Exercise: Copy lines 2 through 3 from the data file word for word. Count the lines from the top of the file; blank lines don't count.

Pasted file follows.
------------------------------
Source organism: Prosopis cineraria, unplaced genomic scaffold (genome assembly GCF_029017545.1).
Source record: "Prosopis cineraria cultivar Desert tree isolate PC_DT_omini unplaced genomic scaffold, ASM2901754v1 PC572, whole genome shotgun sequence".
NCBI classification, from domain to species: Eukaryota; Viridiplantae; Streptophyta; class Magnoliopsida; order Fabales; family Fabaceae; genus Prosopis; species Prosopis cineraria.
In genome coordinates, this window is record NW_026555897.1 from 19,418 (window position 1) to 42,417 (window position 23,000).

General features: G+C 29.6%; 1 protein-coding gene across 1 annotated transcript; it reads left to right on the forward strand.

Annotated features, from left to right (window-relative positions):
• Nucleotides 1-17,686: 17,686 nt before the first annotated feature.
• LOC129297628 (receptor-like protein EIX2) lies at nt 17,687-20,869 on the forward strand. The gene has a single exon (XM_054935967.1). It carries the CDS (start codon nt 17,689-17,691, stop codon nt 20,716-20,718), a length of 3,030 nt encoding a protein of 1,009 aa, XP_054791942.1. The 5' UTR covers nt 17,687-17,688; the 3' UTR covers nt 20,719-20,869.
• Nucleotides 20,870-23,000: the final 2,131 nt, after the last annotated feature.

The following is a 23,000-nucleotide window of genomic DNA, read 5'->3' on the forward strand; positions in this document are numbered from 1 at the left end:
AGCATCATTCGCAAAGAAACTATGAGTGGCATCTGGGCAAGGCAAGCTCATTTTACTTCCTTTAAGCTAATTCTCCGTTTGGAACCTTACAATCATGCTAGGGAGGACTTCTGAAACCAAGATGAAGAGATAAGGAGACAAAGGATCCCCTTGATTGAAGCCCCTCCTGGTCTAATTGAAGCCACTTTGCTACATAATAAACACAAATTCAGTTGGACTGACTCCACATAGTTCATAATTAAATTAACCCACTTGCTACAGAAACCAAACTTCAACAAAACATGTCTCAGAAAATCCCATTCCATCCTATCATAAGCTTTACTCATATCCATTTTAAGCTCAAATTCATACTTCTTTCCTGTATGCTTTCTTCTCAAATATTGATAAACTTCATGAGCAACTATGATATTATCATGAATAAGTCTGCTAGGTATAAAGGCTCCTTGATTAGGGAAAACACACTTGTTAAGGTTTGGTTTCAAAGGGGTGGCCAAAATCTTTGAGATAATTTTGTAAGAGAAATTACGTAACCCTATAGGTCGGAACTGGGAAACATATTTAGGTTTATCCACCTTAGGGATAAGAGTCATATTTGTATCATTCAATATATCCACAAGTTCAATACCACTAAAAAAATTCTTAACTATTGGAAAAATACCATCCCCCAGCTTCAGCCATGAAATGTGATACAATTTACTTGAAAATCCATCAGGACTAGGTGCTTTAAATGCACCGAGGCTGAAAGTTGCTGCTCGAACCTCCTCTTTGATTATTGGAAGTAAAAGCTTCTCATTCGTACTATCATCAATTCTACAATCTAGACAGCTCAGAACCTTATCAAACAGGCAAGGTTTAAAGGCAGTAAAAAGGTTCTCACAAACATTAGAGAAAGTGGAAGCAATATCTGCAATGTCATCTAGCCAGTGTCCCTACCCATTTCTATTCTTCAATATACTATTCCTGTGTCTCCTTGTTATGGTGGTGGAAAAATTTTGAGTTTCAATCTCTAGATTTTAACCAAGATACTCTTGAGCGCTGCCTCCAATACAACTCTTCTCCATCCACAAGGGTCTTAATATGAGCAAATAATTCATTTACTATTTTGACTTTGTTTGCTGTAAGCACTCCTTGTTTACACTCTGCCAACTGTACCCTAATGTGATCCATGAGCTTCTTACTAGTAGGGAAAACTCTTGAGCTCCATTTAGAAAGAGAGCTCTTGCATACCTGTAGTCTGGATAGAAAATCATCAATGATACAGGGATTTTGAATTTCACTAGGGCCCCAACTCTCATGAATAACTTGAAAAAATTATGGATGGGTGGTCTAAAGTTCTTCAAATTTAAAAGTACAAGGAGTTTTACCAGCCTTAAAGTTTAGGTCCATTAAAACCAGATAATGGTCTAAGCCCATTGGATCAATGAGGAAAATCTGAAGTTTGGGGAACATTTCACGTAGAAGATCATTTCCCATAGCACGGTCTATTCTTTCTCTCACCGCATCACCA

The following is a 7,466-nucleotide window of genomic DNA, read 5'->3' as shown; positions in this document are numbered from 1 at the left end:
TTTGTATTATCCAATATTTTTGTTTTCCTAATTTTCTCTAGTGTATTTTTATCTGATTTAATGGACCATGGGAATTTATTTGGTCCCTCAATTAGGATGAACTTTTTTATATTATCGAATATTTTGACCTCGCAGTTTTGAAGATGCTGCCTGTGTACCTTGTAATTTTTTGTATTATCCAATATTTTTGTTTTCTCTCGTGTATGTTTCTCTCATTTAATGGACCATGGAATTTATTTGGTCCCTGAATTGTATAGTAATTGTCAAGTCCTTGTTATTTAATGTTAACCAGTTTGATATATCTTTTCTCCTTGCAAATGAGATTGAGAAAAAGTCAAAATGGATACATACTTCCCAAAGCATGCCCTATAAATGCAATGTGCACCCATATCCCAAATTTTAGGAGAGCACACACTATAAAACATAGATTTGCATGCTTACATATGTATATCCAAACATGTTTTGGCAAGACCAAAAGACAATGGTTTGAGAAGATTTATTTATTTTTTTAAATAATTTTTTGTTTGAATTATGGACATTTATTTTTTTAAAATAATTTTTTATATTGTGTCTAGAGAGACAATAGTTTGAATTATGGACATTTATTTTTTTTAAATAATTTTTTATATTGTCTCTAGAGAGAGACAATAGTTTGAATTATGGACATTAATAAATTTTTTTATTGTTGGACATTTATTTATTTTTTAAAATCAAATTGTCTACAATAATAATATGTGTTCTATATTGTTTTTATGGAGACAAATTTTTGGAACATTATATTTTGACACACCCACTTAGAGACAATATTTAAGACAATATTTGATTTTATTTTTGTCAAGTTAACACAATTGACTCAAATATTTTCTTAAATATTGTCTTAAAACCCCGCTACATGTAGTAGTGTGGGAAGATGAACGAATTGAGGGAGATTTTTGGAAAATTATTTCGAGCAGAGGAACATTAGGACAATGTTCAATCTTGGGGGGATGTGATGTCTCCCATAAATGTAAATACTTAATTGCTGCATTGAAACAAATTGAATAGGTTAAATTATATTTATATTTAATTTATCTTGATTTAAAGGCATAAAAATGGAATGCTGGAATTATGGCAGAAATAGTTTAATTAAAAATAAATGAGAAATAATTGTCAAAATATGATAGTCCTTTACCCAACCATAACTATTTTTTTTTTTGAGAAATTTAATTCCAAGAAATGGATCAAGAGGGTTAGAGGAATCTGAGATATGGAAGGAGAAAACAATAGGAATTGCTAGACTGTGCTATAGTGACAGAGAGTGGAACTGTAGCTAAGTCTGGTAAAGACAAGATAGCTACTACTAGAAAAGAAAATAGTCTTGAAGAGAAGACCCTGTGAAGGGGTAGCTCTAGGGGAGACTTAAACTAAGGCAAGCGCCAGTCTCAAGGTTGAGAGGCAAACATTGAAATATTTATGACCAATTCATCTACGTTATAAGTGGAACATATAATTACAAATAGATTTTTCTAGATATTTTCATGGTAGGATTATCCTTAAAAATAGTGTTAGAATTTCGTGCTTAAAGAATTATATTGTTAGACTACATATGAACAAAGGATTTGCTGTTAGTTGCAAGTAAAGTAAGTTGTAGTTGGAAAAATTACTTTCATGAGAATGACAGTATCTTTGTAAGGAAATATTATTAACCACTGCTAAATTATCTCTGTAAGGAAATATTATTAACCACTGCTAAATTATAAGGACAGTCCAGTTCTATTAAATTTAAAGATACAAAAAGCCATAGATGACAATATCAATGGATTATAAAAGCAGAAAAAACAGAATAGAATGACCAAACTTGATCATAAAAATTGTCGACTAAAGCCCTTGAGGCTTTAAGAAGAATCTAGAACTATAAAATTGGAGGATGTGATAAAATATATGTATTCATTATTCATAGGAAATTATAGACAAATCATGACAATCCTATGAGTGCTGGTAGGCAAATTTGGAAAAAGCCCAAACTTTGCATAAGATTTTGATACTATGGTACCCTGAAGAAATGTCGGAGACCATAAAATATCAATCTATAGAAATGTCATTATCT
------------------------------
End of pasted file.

Source record: "Prosopis cineraria cultivar Desert tree isolate PC_DT_omini unplaced genomic scaffold, ASM2901754v1 PC572, whole genome shotgun sequence".
NCBI classification, from domain to species: Eukaryota; Viridiplantae; Streptophyta; class Magnoliopsida; order Fabales; family Fabaceae; genus Prosopis; species Prosopis cineraria.